“It’s sad. In the last few years we’ve lost Rob Portman, Bob Corker, Roy Blunt, Lamar Alexander,” lamented Sen. Tim Kaine, a Democrat from Virginia. “We’re losing some good dealmakers at the end of the 118th Congress.”

There is a chance that when Sinema departs, she could be replaced by Republican firebrand Kari Lake, who still believes the election – despite all the evidence to the contrary – was stolen.

“When people leave that are inclined to work across the aisle, it matters who they are replaced with,” said Sen. Mark Kelly, a Democrat from Arizona.

But senators who want to work to find consensus and who prioritize it say the job of dealmaker isn’t easy nor is it often rewarded.

“If you are used to being productive and making things happen, after about 10 years, saying that the nation’s not even addressing the biggest issues that the nation has to deal with, it can wear you down,” Corker said. “When I first came into the Senate, there were enough people who were willing to burn political capitol, to reach across the aisle to solve a problem that you really could affect legislation in a big way, but you need enough people to do that.”

The next generation

Members still in the Senate say they are confident that younger members can step up and fill the void. As Kaine put it: “none of us are indispensable.”

“It remains to be seen, but I am hoping that in fairly short order, we will see some additional members emerge who have grown weary of just giving speeches and holding press conferences and appearing on television, but actually want to move legislation,” said Sen. Todd Young, a Republican from Indiana.

Sen. Thom Tillis, who helped craft a bipartisan gun deal in 2022, said already younger members are already taking up the mantel.

“It’s always more challenging in a presidential cycle, but I expect if you and I are talking this time next year we’ll be talking about two or three bipartisan bills that we’ll work on to get done,” the North Carolina Republican told CNN.

Sen. Brian Schatz, a Democrat from Hawaii said the solution is fairly straightforward: “It means others have to step up.”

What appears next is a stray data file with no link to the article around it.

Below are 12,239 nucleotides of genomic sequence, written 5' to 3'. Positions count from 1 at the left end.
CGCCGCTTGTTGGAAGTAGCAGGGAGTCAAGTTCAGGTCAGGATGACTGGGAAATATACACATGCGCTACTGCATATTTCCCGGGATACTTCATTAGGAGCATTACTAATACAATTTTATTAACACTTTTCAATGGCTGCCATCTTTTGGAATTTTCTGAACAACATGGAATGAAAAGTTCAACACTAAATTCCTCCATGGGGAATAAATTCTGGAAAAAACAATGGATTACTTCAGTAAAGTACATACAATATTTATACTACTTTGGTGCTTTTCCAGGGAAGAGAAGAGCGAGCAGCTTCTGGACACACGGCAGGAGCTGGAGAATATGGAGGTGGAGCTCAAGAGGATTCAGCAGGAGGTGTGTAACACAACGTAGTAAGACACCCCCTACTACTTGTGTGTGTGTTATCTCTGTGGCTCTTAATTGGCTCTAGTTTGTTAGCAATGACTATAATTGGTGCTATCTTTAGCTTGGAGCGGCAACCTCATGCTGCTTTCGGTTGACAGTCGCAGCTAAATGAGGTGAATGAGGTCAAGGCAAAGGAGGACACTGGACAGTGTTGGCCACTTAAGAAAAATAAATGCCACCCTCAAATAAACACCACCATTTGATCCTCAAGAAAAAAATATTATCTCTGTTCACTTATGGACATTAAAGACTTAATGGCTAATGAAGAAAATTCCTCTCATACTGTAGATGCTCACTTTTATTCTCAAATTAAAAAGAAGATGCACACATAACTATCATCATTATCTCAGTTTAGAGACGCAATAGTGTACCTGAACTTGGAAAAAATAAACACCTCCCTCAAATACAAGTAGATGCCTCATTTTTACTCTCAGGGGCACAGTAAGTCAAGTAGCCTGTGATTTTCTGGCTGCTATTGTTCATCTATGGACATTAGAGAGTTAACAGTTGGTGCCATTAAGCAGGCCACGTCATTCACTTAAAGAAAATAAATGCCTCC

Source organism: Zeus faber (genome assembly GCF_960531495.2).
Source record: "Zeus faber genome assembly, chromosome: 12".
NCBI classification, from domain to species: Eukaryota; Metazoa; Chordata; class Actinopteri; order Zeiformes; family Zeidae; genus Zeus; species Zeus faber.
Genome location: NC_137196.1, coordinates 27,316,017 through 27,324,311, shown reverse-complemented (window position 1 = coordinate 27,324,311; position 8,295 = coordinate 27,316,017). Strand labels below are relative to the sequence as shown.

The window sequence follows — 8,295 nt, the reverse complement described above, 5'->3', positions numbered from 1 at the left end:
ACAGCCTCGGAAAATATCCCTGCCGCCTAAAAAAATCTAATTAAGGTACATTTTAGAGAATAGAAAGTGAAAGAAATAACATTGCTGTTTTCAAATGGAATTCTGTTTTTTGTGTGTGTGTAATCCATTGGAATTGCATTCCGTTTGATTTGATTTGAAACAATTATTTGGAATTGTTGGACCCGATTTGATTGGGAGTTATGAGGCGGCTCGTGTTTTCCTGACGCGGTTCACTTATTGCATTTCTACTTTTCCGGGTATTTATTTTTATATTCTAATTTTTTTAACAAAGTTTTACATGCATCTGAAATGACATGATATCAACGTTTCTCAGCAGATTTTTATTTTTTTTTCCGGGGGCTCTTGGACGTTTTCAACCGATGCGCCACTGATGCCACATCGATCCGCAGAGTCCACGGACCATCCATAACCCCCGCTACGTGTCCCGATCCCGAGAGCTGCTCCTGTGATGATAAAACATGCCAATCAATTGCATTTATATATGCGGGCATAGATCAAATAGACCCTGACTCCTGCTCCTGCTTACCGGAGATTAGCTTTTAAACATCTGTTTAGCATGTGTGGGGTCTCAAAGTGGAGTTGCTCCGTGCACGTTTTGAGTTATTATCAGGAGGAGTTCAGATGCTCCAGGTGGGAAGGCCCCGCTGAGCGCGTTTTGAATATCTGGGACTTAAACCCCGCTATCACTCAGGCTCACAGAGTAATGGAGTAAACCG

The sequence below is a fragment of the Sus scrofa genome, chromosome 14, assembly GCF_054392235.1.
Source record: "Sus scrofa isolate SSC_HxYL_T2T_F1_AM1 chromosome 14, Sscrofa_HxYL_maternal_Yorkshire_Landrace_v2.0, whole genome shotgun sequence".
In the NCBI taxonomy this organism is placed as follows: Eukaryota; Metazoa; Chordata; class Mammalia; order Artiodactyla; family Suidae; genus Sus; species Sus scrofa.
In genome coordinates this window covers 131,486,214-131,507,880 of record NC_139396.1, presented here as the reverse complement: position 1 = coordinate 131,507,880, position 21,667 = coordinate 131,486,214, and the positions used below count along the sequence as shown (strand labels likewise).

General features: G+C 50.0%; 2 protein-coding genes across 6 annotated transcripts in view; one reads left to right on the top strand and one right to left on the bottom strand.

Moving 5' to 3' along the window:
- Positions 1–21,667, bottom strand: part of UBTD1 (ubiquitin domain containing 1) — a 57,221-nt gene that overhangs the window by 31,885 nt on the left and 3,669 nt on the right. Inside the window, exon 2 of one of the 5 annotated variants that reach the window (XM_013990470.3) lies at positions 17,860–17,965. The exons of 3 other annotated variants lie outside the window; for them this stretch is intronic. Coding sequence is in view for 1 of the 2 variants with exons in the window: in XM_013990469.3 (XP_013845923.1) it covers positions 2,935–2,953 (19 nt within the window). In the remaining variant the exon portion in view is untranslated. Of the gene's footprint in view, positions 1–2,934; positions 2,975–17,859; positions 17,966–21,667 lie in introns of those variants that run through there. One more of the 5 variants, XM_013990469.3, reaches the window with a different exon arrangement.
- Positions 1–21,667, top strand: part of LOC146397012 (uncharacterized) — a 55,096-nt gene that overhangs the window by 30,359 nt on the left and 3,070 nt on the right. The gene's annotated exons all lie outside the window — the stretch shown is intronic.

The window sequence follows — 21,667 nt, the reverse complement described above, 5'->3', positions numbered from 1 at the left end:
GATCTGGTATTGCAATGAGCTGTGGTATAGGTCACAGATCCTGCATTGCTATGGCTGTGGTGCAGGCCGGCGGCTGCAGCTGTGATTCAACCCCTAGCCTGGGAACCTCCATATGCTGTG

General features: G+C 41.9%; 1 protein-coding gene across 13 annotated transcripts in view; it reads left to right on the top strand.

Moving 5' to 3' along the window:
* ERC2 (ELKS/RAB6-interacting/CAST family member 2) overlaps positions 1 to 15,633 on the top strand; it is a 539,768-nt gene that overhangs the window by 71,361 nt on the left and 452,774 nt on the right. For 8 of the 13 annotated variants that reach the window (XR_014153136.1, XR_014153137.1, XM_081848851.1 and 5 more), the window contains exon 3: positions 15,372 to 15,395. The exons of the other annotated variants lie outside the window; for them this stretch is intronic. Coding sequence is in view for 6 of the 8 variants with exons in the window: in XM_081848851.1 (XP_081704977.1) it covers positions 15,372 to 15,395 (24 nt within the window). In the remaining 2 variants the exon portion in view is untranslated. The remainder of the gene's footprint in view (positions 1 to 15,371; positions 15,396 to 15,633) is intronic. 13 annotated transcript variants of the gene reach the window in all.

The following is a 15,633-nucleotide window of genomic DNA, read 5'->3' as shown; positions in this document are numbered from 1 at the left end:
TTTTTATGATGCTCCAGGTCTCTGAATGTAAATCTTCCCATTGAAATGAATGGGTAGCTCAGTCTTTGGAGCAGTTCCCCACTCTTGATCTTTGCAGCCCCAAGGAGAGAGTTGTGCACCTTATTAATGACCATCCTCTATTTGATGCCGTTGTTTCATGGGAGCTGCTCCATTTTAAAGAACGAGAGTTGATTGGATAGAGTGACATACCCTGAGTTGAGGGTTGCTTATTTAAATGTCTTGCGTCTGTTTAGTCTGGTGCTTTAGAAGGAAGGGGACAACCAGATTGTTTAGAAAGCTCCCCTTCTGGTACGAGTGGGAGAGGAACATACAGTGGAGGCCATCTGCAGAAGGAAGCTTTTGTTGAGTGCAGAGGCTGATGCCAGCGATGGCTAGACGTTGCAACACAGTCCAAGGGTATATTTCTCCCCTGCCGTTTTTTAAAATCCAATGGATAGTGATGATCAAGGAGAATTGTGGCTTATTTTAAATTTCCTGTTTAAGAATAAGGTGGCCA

Sen. Mark Warner, Sen. Brian Schatz and Sen. Joe Manchin speak outside the Senate Chamber following passage in the House of a 45-day continuing resolution on September 30, 2023 in Washington, DC. - Nathan Howard/Getty Images
Sen. Mark Warner, Sen. Brian Schatz and Sen. Joe Manchin speak outside the Senate Chamber following passage in the House of a 45-day continuing resolution on September 30, 2023 in Washington, DC. - Nathan Howard/Getty Images

“I think it is irresponsible to simply lament the departure of members who know how to make a deal,” he said. “The responsibility of a member is to make a deal or learn how to make a deal and that’s what I am going to be focused on.”

But there is a growing possibility bipartisanship may not always be as essential in the Senate. Right now, almost all legislation requires 60 votes to pass because of the legislative tool known as the filibuster. But, with Sinema and Manchin – two members who fought to preserve the tool – retiring, there is a possibility that the Senate could slowly move to get rid of it entirely. The issue has already emerged as a key one in the Senate Republican leadership election where Sen. John Cornyn of Texas and Sen. John Thune of South Dakota have said they’d preserve the filibuster if they become leader.

But the lure of attention-driven decision-making, isn’t going away, filibuster or not. Staying in the lines that the party draws is attractive for new lawmakers who can easily use social media to get out their messages and fundraise off of party positions that get them reelected.

“It is really easy to get sucked into that life, and it is easy to convince yourself that you are doing a good job if you are getting a lot of cable news appearances and getting a lot of follows online. I think every senator would be lying to you if they said there wasn’t a seduction to that occasionally,” Murphy said. “A couple of years ago, I just looked around and decided that if this place wasn’t working, maybe the Senate wasn’t going to be here 50 years from now so I better start being more purposeful.”

In her announcement this week, Sinema charged “compromise is a dirty word” today in America, adding, “I believe in my approach, but it’s not what America wants right now.”

“She and I were greatly affected by what happened last month. It was hard to get that close to a deal on immigration and have it fall apart that quickly,” Murphy said. “I obviously understand where she is coming from. I watched that video, and I see the anger that we both have.”

Murphy added, “I think she is wrong.”

He pauses.

“I hope she is wrong.”